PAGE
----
And now I would like you to meet my favourite maungu soup recipe. It’s super creamy, very rich in vitamins and gently spiced.
My mother fed us lots of maungu (pumpkin) using many different recipes. All credit to her! In Malawi maungu is one of the staple foods even though it’s seasonally grown. But it is a reliable food source and so we Malawians eat it at breakfast, brunch and dinner. It is also a trendy street food! You can just pick up maungu from your garden and eat them fresh, or you can preserve them for the summer and autumn.
During the non-growing season we eat a lot of roast maungu. As it has been preserved for longer, it is believed that roasting brings out more flavour and texture. And those that know how to make a nice good maungu soup, know that roasted is one of the favourite and most high end versions.
My siblings and I loved our maungu. We were so lucky because our mother owned a farm and we had so many to choose from. And she always knew the best way to cook them!
And I can’t complain about having this soup once a week because it reminds me, not just of my mother, but also my grandmother Anasimango. She is in her late eighties and sure she’s still enjoying this soup.
Here in Ireland where it’s called pumpkin, I always pick mine up from Smithfield Market. This is the best place to get fresh and tasty pumpkins. The ones I use are Brazilian and their texture is filling and very tasty. I love them a lot as they remind me of the organic and creamy pumpkins we got from my mother’s farm.
- A 4-pound Brazilian pumpkin
- 1 tablespoon of coconut oil
- 1 tablespoon of crushed garlic
- 1 tablespoon finely chopped white onion
- A pinch of salt
- Pinch of preferred dried herbs, if required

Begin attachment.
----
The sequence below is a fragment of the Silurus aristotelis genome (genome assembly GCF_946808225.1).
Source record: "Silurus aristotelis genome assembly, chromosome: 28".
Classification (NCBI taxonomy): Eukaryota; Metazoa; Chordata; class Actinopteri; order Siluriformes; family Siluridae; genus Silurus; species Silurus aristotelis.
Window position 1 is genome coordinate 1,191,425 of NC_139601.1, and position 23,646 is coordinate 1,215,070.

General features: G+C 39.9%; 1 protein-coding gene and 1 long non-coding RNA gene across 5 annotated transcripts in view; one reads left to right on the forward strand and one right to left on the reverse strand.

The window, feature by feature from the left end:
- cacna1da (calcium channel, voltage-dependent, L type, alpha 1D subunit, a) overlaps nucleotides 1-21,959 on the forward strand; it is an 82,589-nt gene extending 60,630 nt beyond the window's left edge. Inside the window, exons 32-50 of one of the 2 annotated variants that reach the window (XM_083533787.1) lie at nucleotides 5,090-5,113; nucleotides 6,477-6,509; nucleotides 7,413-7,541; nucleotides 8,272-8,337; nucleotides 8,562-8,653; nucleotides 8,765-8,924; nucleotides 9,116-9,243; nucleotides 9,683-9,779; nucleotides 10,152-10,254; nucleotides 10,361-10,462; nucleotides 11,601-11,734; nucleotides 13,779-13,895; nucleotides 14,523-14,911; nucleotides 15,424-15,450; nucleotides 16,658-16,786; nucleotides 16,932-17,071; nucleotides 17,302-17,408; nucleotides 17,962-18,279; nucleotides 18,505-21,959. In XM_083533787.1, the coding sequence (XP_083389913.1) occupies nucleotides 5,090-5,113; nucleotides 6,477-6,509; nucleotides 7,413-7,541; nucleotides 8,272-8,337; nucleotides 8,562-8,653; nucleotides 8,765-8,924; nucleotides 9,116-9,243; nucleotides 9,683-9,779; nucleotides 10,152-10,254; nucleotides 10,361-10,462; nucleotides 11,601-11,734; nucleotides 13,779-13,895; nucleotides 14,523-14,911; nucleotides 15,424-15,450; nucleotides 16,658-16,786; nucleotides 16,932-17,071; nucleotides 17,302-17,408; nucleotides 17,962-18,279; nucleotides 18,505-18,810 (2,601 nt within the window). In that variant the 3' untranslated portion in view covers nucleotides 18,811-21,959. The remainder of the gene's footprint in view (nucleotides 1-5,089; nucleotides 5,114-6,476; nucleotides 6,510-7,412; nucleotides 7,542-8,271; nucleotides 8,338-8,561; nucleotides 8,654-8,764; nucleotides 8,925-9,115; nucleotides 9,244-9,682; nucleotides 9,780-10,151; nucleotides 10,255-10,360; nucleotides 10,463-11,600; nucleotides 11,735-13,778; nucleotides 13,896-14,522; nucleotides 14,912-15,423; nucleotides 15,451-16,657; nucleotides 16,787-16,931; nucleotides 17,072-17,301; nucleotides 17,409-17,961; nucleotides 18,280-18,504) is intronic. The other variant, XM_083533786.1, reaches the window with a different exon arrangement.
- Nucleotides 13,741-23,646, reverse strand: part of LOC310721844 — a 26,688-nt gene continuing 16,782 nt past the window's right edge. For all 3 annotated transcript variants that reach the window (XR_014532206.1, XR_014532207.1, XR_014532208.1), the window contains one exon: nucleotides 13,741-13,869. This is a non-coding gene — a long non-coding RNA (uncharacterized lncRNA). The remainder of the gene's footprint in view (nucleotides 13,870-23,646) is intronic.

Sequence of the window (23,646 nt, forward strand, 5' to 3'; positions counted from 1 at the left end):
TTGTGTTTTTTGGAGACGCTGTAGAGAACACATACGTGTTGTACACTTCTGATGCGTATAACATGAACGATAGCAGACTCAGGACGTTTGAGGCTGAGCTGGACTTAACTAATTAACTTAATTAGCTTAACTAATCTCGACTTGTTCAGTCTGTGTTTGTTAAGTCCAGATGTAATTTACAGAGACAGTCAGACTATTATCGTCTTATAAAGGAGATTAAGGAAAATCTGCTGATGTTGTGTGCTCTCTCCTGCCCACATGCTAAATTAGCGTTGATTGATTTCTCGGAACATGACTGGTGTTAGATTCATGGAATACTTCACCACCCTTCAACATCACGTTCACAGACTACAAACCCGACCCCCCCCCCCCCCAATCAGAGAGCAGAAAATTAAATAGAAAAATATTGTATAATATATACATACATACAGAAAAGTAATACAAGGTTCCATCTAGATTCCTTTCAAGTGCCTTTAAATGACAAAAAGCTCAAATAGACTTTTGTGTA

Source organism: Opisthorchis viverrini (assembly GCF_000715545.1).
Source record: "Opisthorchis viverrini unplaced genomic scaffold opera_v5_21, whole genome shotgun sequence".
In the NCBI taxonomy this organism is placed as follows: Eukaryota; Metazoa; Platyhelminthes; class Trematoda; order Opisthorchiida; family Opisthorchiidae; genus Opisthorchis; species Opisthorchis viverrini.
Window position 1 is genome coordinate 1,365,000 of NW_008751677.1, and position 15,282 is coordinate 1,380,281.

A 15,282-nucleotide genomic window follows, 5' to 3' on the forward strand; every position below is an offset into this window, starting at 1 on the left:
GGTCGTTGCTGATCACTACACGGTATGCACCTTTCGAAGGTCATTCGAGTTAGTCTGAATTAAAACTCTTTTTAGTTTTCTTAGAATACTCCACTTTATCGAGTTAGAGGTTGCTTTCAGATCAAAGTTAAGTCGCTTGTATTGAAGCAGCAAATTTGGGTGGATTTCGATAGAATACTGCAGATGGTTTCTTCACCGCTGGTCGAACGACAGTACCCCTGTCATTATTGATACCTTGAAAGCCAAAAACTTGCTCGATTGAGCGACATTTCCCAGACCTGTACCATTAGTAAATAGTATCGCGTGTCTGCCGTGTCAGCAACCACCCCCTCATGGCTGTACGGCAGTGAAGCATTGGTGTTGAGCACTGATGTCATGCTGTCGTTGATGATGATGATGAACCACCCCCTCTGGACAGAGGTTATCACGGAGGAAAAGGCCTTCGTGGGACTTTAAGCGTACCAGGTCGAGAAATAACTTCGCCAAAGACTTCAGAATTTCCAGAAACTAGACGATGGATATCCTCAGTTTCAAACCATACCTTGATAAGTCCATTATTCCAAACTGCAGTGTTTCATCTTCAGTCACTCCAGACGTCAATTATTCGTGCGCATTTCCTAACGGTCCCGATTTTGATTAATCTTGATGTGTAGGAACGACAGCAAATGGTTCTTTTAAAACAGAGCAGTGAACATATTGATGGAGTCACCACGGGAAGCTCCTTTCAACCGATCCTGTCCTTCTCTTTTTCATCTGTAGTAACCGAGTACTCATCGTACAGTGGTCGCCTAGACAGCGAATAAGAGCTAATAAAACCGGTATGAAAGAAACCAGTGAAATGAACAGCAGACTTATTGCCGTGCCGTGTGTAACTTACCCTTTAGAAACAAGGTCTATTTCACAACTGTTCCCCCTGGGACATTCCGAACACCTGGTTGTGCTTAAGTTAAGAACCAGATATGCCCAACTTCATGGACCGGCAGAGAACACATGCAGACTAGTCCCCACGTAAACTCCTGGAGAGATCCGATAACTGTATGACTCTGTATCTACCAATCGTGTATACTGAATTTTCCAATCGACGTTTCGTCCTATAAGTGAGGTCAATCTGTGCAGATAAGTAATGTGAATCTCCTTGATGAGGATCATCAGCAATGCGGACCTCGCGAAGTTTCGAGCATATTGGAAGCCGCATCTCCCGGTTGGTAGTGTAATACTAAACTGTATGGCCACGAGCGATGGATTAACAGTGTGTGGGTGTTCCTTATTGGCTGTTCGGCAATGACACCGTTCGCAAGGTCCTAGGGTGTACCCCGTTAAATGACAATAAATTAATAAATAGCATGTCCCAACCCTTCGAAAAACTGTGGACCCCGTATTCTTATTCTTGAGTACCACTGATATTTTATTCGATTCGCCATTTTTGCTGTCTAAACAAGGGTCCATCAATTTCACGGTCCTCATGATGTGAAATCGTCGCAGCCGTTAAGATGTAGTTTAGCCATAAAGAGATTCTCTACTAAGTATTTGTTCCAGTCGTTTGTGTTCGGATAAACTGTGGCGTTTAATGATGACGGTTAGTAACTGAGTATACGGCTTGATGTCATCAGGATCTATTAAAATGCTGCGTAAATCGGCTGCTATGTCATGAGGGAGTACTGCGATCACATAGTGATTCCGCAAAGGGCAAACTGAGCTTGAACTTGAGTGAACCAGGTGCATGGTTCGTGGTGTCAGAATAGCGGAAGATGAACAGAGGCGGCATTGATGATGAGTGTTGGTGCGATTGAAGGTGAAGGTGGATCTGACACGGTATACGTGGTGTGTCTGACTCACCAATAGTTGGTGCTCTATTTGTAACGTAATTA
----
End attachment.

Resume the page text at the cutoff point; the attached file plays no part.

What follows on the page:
- Half a glass of water
- 1 tin of coconut milk
- 1 tablespoon of brown sugar
- Chopped beetroot
Preheat the oven to 220 degrees and line a baking tray with parchment/baking paper (for easy cleanup).
Wash your pumpkin thoroughly and dry with a kitchen towel.
Carefully halve the pumpkin and scoop out the seeds (you can roast the seeds if you’d like but you won’t need them for this recipe). Cut the pumpkin in half again.
Brush or rub 1 tablespoon of olive oil over the flesh of the pumpkin and place the quarters, cut sides down, onto the baking sheet. There is no need to remove the skin at this stage.
Roast for 45 minutes or longer if needed, until the flesh is easily pierced through with a fork. Set it aside to cool for a few minutes.
Turn your stove onto a high heat. Place 1 tablespoon of coconut oil into a large pot. (You could also use 3 tablespoons of olive oil).
Once the oil is shimmering, add the garlic, onion, and salt to the pot. You can also add a pinch of your favourite dried herbs here too. I occasionally use garlic powder. Stir to combine and add half a glass of water.
Add the tin of coconut milk and cook, stirring occasionally, for about 8 to 10 minutes. Add the brown sugar and cook for another two minutes. Keep stirring!
Gently scoop the pumpkin out and into the pot, and place the skin aside if you wish to use them like me later. Mix everything gently.
Bring the mixture to a boil, then reduce heat and simmer for about 15 minutes, to give the flavours time to blend together.
Remove the soup from heat and let it cool slightly. Blend the soup smooth with either a hand held blender or a stand blender. I prefer to use my stand blender, which yields the creamiest results. Transfer the puréed soup to a serving bowl.
Taste and adjust if necessary – I think the soup is just right as is, but you might want to add more coconut milk for extra creaminess and a milder flavour.
Ladle the soup into individual bowls. Sprinkle the chopped beetroot over the soup and serve!
Let any leftover soup cool completely before transferring it to a proper storage container and refrigerating it for up to 4 days (the leftovers taste even better the next day). Or, freeze this soup for up to 3 months.